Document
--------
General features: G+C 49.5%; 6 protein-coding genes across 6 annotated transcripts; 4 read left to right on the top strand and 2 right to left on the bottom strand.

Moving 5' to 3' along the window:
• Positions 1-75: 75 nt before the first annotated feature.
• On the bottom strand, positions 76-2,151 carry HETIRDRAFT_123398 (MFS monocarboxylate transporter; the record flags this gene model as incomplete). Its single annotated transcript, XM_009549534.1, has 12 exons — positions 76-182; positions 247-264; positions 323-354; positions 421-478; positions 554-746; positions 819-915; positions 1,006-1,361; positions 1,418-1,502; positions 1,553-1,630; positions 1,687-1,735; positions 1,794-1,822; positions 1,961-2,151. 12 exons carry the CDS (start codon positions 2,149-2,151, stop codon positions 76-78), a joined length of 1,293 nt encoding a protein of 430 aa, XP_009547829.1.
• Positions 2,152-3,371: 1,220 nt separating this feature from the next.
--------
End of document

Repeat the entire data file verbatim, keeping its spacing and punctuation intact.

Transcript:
General features: G+C 49.5%; 6 protein-coding genes across 6 annotated transcripts; 4 read left to right on the top strand and 2 right to left on the bottom strand.

Moving 5' to 3' along the window:
• Positions 1-75: 75 nt before the first annotated feature.
• On the bottom strand, positions 76-2,151 carry HETIRDRAFT_123398 (MFS monocarboxylate transporter; the record flags this gene model as incomplete). Its single annotated transcript, XM_009549534.1, has 12 exons — positions 76-182; positions 247-264; positions 323-354; positions 421-478; positions 554-746; positions 819-915; positions 1,006-1,361; positions 1,418-1,502; positions 1,553-1,630; positions 1,687-1,735; positions 1,794-1,822; positions 1,961-2,151. 12 exons carry the CDS (start codon positions 2,149-2,151, stop codon positions 76-78), a joined length of 1,293 nt encoding a protein of 430 aa, XP_009547829.1.
• Positions 2,152-3,371: 1,220 nt separating this feature from the next.